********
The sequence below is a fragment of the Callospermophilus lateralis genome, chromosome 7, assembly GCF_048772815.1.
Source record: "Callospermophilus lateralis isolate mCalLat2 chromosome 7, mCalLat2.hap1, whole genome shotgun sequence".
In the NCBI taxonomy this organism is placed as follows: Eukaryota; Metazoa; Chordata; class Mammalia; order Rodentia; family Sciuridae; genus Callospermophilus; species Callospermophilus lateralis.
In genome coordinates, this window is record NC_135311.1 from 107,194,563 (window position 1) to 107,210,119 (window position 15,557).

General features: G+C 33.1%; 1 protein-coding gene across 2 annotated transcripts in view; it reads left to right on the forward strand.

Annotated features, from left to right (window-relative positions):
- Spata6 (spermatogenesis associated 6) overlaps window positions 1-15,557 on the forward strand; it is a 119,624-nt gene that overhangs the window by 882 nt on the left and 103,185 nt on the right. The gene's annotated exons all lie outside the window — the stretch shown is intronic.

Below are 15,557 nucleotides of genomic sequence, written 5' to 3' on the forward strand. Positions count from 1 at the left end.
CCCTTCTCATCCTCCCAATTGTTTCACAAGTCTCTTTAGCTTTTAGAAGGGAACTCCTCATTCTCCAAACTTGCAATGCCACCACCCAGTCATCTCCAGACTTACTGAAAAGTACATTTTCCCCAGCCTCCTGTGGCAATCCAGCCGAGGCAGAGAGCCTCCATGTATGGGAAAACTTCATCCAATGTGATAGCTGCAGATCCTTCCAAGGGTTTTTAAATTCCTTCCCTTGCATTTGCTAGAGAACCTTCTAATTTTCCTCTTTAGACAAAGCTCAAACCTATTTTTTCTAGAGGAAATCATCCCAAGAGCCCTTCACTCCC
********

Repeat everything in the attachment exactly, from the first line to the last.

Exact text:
The sequence below is a fragment of the Callospermophilus lateralis genome, chromosome 7, assembly GCF_048772815.1.
Source record: "Callospermophilus lateralis isolate mCalLat2 chromosome 7, mCalLat2.hap1, whole genome shotgun sequence".
In the NCBI taxonomy this organism is placed as follows: Eukaryota; Metazoa; Chordata; class Mammalia; order Rodentia; family Sciuridae; genus Callospermophilus; species Callospermophilus lateralis.
In genome coordinates, this window is record NC_135311.1 from 107,194,563 (window position 1) to 107,210,119 (window position 15,557).

General features: G+C 33.1%; 1 protein-coding gene across 2 annotated transcripts in view; it reads left to right on the forward strand.

Annotated features, from left to right (window-relative positions):
- Spata6 (spermatogenesis associated 6) overlaps window positions 1-15,557 on the forward strand; it is a 119,624-nt gene that overhangs the window by 882 nt on the left and 103,185 nt on the right. The gene's annotated exons all lie outside the window — the stretch shown is intronic.

Below are 15,557 nucleotides of genomic sequence, written 5' to 3' on the forward strand. Positions count from 1 at the left end.
CCCTTCTCATCCTCCCAATTGTTTCACAAGTCTCTTTAGCTTTTAGAAGGGAACTCCTCATTCTCCAAACTTGCAATGCCACCACCCAGTCATCTCCAGACTTACTGAAAAGTACATTTTCCCCAGCCTCCTGTGGCAATCCAGCCGAGGCAGAGAGCCTCCATGTATGGGAAAACTTCATCCAATGTGATAGCTGCAGATCCTTCCAAGGGTTTTTAAATTCCTTCCCTTGCATTTGCTAGAGAACCTTCTAATTTTCCTCTTTAGACAAAGCTCAAACCTATTTTTTCTAGAGGAAATCATCCCAAGAGCCCTTCACTCCC